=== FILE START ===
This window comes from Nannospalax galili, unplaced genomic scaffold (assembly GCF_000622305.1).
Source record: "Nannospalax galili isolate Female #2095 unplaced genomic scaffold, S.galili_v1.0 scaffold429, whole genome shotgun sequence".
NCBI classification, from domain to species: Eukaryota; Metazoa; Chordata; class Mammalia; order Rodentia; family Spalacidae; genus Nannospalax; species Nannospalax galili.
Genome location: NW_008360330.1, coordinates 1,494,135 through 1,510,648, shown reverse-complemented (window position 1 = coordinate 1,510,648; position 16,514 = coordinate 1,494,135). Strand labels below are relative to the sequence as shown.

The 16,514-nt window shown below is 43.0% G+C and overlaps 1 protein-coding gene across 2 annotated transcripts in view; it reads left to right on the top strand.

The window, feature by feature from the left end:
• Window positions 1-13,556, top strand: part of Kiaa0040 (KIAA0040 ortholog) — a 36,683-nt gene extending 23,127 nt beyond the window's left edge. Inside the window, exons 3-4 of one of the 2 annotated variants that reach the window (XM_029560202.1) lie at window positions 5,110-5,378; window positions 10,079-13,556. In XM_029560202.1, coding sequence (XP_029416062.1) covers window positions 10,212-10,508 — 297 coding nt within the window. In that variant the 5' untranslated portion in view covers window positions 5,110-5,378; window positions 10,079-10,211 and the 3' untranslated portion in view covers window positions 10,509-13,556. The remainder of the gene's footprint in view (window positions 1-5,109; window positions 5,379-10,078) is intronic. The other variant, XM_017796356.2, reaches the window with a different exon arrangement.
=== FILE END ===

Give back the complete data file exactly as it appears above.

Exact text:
This window comes from Nannospalax galili, unplaced genomic scaffold (assembly GCF_000622305.1).
Source record: "Nannospalax galili isolate Female #2095 unplaced genomic scaffold, S.galili_v1.0 scaffold429, whole genome shotgun sequence".
NCBI classification, from domain to species: Eukaryota; Metazoa; Chordata; class Mammalia; order Rodentia; family Spalacidae; genus Nannospalax; species Nannospalax galili.
Genome location: NW_008360330.1, coordinates 1,494,135 through 1,510,648, shown reverse-complemented (window position 1 = coordinate 1,510,648; position 16,514 = coordinate 1,494,135). Strand labels below are relative to the sequence as shown.

The 16,514-nt window shown below is 43.0% G+C and overlaps 1 protein-coding gene across 2 annotated transcripts in view; it reads left to right on the top strand.

The window, feature by feature from the left end:
• Window positions 1-13,556, top strand: part of Kiaa0040 (KIAA0040 ortholog) — a 36,683-nt gene extending 23,127 nt beyond the window's left edge. Inside the window, exons 3-4 of one of the 2 annotated variants that reach the window (XM_029560202.1) lie at window positions 5,110-5,378; window positions 10,079-13,556. In XM_029560202.1, coding sequence (XP_029416062.1) covers window positions 10,212-10,508 — 297 coding nt within the window. In that variant the 5' untranslated portion in view covers window positions 5,110-5,378; window positions 10,079-10,211 and the 3' untranslated portion in view covers window positions 10,509-13,556. The remainder of the gene's footprint in view (window positions 1-5,109; window positions 5,379-10,078) is intronic. The other variant, XM_017796356.2, reaches the window with a different exon arrangement.